The Invention of Hugo Cabret by Brian Selznick
Orphan, clock keeper and thief, twelve-year old Hugo lives in the walls of a busy Paris train station, where his survival depends on secrets and anonymity. But when his world suddenly interlocks with an eccentric girl and the owner of a small toy booth in the train station, Hugo’s undercover life, and his most precious secret, are put in jeopardy. A cryptic drawing, a treasured notebook, a stolen key, a mechanical man and a hidden message all come together . in “The Invention of Hugo Cabret.”
This 526-page book is told in both words and pictures. “The Invention of Hugo Cabret” is not exactly a novel, and it’s not quite a picture book, and it’s not really a graphic novel, or a flipbook, or a movie, but a combination of all these things. Each picture (there are nearly three hundred pages of pictures!) takes up an entire double-page spread, and the story moves forward because you turn the pages to see the next moment unfold in front of you.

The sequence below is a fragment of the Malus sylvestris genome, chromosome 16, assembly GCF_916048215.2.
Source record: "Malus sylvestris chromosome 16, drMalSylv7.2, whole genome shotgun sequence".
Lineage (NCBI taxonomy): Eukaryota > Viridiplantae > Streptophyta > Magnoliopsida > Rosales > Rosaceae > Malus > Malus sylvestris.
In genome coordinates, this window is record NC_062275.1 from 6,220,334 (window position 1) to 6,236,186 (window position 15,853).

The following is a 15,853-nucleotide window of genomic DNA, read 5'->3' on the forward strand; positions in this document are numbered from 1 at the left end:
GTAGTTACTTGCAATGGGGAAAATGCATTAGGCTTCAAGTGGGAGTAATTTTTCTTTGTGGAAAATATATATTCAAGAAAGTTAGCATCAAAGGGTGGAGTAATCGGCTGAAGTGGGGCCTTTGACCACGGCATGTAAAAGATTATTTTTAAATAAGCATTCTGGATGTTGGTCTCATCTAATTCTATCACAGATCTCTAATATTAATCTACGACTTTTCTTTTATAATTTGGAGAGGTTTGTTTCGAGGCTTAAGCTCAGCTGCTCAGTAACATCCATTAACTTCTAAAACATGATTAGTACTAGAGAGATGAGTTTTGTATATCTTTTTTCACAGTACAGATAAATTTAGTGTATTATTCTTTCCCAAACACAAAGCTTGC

—Description retrieved from theinventionofhugocabret.com
Like the book he created, Brian Selznick is a rare breed in his profession. Very few mainstream, popular children’s book authors and illustrators are openly gay. Considering their market, creators of books for children have historically been mum on the topic of their sexuality. Selznick, however, mentions his boyfriend in interviews and speeches, including his Caldecott Medal acceptance speech in January. He won this highest honor for children’s book illustrators for his groundbreaking book, “The Invention of Hugo Cabret.” Here is an excerpt from that speech:
“I certainly don’t have the words to thank my boyfriend, David Serlin. I think I can only be described as unbearable to be around while I’m working. If he says, ‘Your drawings look good,’ I get angry because he obviously knows nothing about art and can’t see all the flaws that I’m trying to fix. And if he says nothing, then I get mad at him for being unsupportive. He’s really in a no-win situation, yet he manages to handle me with patience and understanding and love. He’s a brilliant thinker, a respectful listener, and, well, I’ll say it again, a very, very patient man. I know that I wouldn’t be here tonight without you, D. Thank you.”
Thank YOU, Brian Selznick, for your willingness to be visibly gay in a line of work where this can be professionally risky.